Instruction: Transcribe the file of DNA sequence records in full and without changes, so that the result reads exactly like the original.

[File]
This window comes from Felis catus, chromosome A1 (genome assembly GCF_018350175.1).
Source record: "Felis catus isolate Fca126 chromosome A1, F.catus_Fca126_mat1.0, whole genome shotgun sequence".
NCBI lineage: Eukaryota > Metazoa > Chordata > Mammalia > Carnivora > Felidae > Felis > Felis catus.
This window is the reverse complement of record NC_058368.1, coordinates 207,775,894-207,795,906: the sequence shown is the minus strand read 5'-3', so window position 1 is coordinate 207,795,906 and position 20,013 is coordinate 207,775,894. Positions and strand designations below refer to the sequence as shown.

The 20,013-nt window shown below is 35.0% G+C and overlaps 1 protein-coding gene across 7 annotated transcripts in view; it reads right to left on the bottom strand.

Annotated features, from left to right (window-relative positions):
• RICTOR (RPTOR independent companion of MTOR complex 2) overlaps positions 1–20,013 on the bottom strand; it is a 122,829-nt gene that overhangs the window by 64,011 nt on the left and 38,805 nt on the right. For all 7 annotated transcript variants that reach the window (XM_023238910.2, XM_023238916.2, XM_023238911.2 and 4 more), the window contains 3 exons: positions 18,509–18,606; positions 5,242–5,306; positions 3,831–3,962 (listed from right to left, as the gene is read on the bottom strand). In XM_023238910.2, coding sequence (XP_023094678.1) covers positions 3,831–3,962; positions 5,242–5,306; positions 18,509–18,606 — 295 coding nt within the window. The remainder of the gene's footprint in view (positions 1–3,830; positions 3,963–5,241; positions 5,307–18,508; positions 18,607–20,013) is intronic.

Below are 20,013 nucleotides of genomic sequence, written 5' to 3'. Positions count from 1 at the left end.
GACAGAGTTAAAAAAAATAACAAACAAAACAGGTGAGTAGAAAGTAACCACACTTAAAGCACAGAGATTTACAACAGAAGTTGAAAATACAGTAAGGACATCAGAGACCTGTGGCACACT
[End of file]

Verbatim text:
This window comes from Felis catus, chromosome A1 (genome assembly GCF_018350175.1).
Source record: "Felis catus isolate Fca126 chromosome A1, F.catus_Fca126_mat1.0, whole genome shotgun sequence".
NCBI lineage: Eukaryota > Metazoa > Chordata > Mammalia > Carnivora > Felidae > Felis > Felis catus.
This window is the reverse complement of record NC_058368.1, coordinates 207,775,894-207,795,906: the sequence shown is the minus strand read 5'-3', so window position 1 is coordinate 207,795,906 and position 20,013 is coordinate 207,775,894. Positions and strand designations below refer to the sequence as shown.

The 20,013-nt window shown below is 35.0% G+C and overlaps 1 protein-coding gene across 7 annotated transcripts in view; it reads right to left on the bottom strand.

Annotated features, from left to right (window-relative positions):
• RICTOR (RPTOR independent companion of MTOR complex 2) overlaps positions 1–20,013 on the bottom strand; it is a 122,829-nt gene that overhangs the window by 64,011 nt on the left and 38,805 nt on the right. For all 7 annotated transcript variants that reach the window (XM_023238910.2, XM_023238916.2, XM_023238911.2 and 4 more), the window contains 3 exons: positions 18,509–18,606; positions 5,242–5,306; positions 3,831–3,962 (listed from right to left, as the gene is read on the bottom strand). In XM_023238910.2, coding sequence (XP_023094678.1) covers positions 3,831–3,962; positions 5,242–5,306; positions 18,509–18,606 — 295 coding nt within the window. The remainder of the gene's footprint in view (positions 1–3,830; positions 3,963–5,241; positions 5,307–18,508; positions 18,607–20,013) is intronic.

Below are 20,013 nucleotides of genomic sequence, written 5' to 3'. Positions count from 1 at the left end.
GACAGAGTTAAAAAAAATAACAAACAAAACAGGTGAGTAGAAAGTAACCACACTTAAAGCACAGAGATTTACAACAGAAGTTGAAAATACAGTAAGGACATCAGAGACCTGTGGCACACT